CopyRight @ 1998
This method of preparing Abalone is fairly simple and allows the flavor of the Abalone to come through well.
Slice and pound the Abalone steaks as described in "Abalone Preparation". Definitely put some lemon juice on as you pile up the pieces after pounding.
For this recipe, you want to have oregano, garlic (crushed or powder), onion (diced), white wine, lemon juice, teriyaki, butter and oil (vegetable and/or olive oil).
This recipe has the problem that like all Abalone dishes, you want to cook Abalone quite hot, but some of these ingredients don't like hot. So the ones that can take heat are put in first and the ones that can't are put in just before the Abalone.
Get a good fry pan fairly hot. Put around a teaspoon of butter and a teaspoon of oil into the hot pan. Add crushed oregano, garlic, onion and perhaps some bay leaves broken up some. Let this get hot and cook some.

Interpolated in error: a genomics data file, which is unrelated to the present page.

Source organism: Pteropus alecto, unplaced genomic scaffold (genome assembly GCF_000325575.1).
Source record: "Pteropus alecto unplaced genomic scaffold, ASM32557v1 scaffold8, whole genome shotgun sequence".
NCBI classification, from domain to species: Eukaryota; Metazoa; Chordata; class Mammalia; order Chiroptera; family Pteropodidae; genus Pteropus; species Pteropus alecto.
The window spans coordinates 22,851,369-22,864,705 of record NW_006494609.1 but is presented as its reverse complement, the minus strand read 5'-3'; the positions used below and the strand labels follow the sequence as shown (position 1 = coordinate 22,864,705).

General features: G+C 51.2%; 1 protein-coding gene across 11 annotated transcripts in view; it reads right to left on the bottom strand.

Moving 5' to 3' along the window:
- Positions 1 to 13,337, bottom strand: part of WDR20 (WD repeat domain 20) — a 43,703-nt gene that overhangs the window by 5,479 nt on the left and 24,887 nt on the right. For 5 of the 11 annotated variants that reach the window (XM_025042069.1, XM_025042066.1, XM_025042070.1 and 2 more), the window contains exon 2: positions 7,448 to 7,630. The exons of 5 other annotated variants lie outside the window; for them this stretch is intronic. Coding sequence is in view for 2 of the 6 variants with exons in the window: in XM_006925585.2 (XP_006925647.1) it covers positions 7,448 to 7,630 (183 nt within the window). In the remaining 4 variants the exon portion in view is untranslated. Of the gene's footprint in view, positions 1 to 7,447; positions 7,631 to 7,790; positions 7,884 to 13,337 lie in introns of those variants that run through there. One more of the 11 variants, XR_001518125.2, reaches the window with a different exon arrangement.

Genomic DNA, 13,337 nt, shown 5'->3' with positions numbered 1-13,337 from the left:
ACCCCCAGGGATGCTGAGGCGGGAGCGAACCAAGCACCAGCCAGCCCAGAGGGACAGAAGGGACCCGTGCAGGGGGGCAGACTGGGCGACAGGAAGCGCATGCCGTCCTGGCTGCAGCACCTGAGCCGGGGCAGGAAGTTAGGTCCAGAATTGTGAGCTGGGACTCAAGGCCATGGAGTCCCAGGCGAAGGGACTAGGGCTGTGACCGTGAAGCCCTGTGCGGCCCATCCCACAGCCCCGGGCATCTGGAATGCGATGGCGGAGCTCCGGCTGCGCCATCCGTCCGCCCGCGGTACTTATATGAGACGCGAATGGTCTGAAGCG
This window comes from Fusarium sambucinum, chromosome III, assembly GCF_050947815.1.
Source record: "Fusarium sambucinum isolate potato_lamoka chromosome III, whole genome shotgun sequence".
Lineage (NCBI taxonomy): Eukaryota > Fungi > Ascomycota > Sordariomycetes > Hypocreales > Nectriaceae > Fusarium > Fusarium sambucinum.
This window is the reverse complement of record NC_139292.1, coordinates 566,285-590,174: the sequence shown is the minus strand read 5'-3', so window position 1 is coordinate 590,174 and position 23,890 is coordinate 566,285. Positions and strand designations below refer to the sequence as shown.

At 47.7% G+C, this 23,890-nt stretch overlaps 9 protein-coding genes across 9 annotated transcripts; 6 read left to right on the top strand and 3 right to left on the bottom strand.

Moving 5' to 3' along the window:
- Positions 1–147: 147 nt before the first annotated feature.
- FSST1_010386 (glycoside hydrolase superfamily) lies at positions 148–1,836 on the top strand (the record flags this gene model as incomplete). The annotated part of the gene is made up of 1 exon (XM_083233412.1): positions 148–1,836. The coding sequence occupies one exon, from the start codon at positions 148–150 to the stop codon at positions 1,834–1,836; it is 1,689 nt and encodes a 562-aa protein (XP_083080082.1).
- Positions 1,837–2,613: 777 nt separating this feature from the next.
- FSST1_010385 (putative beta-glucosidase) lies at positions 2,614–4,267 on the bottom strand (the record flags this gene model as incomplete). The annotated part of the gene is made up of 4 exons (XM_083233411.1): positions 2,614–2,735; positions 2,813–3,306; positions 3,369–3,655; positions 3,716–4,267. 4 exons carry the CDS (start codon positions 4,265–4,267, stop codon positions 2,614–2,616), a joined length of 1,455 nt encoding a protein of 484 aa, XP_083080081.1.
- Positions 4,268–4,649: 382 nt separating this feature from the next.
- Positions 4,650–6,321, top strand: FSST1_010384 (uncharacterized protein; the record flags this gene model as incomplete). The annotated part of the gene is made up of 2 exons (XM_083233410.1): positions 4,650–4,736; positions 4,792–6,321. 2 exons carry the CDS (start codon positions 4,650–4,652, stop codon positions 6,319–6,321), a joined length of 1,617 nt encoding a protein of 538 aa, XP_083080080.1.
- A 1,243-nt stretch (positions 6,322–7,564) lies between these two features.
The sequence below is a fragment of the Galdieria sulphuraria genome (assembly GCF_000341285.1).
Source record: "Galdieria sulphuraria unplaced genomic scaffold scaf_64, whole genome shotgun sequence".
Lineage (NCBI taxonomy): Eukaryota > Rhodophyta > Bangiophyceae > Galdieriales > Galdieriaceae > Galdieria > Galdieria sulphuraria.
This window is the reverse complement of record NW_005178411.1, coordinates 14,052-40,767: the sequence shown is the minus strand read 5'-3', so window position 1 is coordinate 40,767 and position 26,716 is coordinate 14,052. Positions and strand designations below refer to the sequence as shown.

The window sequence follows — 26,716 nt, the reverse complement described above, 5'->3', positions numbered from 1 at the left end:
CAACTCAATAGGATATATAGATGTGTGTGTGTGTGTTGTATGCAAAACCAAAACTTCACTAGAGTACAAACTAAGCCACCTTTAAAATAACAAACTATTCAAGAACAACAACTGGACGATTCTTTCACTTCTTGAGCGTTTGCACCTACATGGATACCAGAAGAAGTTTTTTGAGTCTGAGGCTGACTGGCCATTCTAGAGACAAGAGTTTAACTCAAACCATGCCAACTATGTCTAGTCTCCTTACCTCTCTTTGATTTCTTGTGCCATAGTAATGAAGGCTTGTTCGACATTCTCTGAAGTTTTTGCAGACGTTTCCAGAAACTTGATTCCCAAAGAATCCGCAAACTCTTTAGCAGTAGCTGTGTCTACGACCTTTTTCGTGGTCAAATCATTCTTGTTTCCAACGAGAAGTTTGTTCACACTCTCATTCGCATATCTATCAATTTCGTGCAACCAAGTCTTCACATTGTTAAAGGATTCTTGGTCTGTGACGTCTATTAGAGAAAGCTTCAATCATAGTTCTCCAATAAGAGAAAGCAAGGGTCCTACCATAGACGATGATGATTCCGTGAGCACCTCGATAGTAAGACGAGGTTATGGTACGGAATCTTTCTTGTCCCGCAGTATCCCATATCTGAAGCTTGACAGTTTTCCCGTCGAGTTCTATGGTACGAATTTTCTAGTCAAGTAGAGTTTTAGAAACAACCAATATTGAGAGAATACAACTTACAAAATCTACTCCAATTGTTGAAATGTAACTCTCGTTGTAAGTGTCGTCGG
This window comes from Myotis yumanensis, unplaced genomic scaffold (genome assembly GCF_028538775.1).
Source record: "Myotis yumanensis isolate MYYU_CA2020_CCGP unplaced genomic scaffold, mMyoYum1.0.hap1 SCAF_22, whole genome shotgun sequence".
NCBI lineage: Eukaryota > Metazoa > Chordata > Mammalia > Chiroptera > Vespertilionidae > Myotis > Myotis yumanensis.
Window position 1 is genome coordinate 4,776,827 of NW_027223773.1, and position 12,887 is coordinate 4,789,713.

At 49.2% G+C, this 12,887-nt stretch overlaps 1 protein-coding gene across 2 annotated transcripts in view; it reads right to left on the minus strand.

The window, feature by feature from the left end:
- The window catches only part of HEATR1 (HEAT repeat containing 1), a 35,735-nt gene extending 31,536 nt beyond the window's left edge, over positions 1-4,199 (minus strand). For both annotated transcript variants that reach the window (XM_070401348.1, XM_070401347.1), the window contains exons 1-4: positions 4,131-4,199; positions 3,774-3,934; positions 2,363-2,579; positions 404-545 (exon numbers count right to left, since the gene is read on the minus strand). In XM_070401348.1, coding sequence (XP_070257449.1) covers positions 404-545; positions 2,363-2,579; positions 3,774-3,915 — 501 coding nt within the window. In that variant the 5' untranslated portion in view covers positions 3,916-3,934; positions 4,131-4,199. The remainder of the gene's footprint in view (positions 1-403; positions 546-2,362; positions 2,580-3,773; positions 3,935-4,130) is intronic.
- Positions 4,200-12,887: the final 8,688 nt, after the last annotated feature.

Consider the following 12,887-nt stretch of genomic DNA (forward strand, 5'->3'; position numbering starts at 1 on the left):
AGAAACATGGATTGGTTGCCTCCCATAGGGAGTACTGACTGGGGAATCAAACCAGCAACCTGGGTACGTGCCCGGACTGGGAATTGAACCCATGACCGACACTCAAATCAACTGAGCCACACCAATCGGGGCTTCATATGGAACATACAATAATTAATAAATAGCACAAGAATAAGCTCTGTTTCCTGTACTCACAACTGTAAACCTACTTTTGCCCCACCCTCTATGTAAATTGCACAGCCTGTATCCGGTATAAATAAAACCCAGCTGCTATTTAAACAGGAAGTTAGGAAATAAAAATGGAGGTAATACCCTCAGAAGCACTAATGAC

As quickly as possible put in maybe 1/2 oz. wine and a tablespoon of both lemon juice and teriyaki. Stir it quick and toss in the abalone. Cooking hot, the Abalone should need no more than 1 minute per side. Over cooking will make it quite tough.
You can only cook about 2 or 3 batches this way before the juice in the pan turns to glue and you have to replace the mix. The juice is good over rice. This is one of the best ways to eat Abalone.
There is great room for adjustment to the ingredients used for saute cooking. Sometimes the wine or the teriyaki got forgotten. Perhaps something got added. Dan and I used to have eating competitions to see if we could both eat a 9 inch Red Abalone. It was also a cooking competition. We tried everything. Funny thing was, one of the tastiest methods was when Dan cooked it saute with a mix that included a great deal of black pepper. You figure. That should not work, but I guess it was worth trying at the time.